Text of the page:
Detained journalist, newspaper apologise publicly in shocking twist to New Express saga | South China Morning Post
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Detained journalist, newspaper apologise publicly in shocking twist to New Express saga

New Express journalist admits on air to taking money to publish critical articles of Zoomlion

PUBLISHED : Sunday, 27 October, 2013, 5:42am
UPDATED : Sunday, 27 October, 2013, 1:11pm
 

Guangzhou-based New Express on Sunday issued an apology and condemned its detained reporter for writing false stories, after the newspaper ran unusual front-page appeals for his release two days in a row earlier this week, prompting an barrage of online discussions.

“According to police’s preliminary investigation, our reporter Chen Yongzhou had accepted money to publish a a large number of false reports, seriously violating the verification principle,” read a statement on the newspaper’s Sunday frontpage.

Referring to the high-profile demands it published earlier for Chen's release, the apology statement said, “The inappropriate conduct the newspaper carried out after the event has severely damaged the credibility of the media."

The newspaper apologised for its editorial department's lax screening process on stories and promised to enforce more stringent policies on its reporters to “value truth” and “to obey laws”.

This is the latest dramatic twist of Chen’s case regarding a series of stories with his bylines published since last year that were accused of "smearing the name" of a Hunan-based heavy equipment manufacturer.

On Saturday, state broadcaster CCTV aired a video of Chen confessing to accepting money to publish a series of unverified articles critical of machinery giant Zoomlion, which is based in Hunan.

Chen's high-profile confession on CCTV stunned the many mainland journalists, lawyers and rights activists who had rallied to Chen's defence last week after his newspaper, the Guangzhou-based New Express, published two unusual front-page editorials calling for his release. Some expressed concern that the confession had been coerced.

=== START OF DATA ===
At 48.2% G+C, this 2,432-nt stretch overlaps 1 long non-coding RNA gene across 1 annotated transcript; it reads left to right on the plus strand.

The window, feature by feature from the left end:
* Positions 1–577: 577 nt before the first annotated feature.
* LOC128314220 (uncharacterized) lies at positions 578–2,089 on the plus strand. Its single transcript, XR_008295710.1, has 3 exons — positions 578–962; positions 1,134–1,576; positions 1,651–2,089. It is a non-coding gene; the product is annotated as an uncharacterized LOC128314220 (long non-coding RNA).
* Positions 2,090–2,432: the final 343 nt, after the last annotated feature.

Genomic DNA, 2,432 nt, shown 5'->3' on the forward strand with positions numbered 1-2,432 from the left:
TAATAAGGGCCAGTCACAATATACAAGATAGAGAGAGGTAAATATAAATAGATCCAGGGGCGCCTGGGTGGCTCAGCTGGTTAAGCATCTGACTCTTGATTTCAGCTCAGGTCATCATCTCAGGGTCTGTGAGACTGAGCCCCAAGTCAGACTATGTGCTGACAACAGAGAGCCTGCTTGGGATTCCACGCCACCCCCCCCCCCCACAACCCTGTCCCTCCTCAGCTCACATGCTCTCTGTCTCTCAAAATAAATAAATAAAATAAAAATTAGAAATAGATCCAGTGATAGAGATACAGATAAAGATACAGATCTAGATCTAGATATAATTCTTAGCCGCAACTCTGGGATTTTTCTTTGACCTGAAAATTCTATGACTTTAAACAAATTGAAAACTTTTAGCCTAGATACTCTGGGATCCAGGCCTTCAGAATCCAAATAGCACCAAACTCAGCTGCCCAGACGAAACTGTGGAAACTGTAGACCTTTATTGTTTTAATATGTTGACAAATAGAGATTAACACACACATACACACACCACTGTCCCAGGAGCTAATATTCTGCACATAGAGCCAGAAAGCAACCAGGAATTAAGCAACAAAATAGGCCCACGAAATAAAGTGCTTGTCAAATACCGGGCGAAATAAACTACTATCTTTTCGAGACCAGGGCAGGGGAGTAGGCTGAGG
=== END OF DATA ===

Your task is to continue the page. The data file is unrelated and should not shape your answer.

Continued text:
"We are shocked to the core by this unexpected twist," said a New Express reporter who spoke on condition of anonymity. "The whole newsroom was stunned by the rapid reversal; editors were silent and our online discussion group was empty. Chen's confession feels like a blow to the newspaper and his supporters."

The video showed Chen - handcuffed, wearing a green prison jumpsuit and his head shaved - admitting to accepting hundreds of thousands of yuan from an unidentified middleman. The man supplied him with articles to publish under his byline.

"I'm willing to confess and I'm willing to repent my crime," he told police in what appeared to be a detention centre in Changsha , Hunan's capital. "[It's] mainly because of money and fame. I was being used."

Chen said he "did not check the content of these articles" and "made only minor changes" before handing them to his editors. One payment was for 500,000 yuan (HK$637,000), he said.

Since last year, the New Express has run more than a dozen pieces under Chen's byline implicating the Hong Kong- and Shenzhen-listed Zoomlion in schemes to exaggerate its profits and manipulate markets.

Chen said he regretted the losses he caused Zoomlion and its shareholders. He also apologised to his family.

The All-China Journalists Association, which had earlier expressed support for Chen, issued a statement yesterday faulting him for "seriously violating journalistic professional ethics and harming the media's credibility". It said the New Express should also be held accountable.

Meanwhile, internet users circulated screen grabs of the CCTV report, which appeared to show the name of Zoomlion rival Sany in the statement Chen signed for police.

The statement also showed the names of Zhu Zongwen and Wang Zhong, whom internet users identified as a reporter for the 21st Century Business Herald and a business editor of New Express, respectively.

Neither Zoomlion nor Sany returned calls for comment. New Express also declined to comment.

Some feared that the confession had been coerced, as Chen was the latest high-profile figure to publicly admit wrongdoing on national television before any formal charges had been filed.

Videotaped confessions by prominent Sina Weibo commentator Charles Xue Biqun and British corporate investigator Peter Humphrey have also been aired on national television in recent weeks.

People commenting on Sina Weibo were particularly concerned about Chen's shaved head and prison jump suit because he has not yet been charged with any crime.

Prominent rights lawyer Si Weijiang compared the CCTV broadcast to a pre-trial judgment.

"Any police investigation material before a court hearing is considered to be a state secret and only lawyers are allowed to approach suspects or the plaintiff," Si said. "Who gave CCTV the right to violate these legal procedures?

"There are many unresolved queries," Si said, citing reports Changsha police had arrived to detain Chen in a Mercedes allegedly owned by Zoomlion.

Qiao Mu , a media expert at Beijing Foreign Studies University, believed the New Express shared much of the blame, even though "compensated journalism" - in which reporters trade stories for cash - was a common practice on the mainland.

"How can you blame the reporter alone when the paper published over a dozen problematic stories?" he said.

He also questioned the ethics of CCTV.

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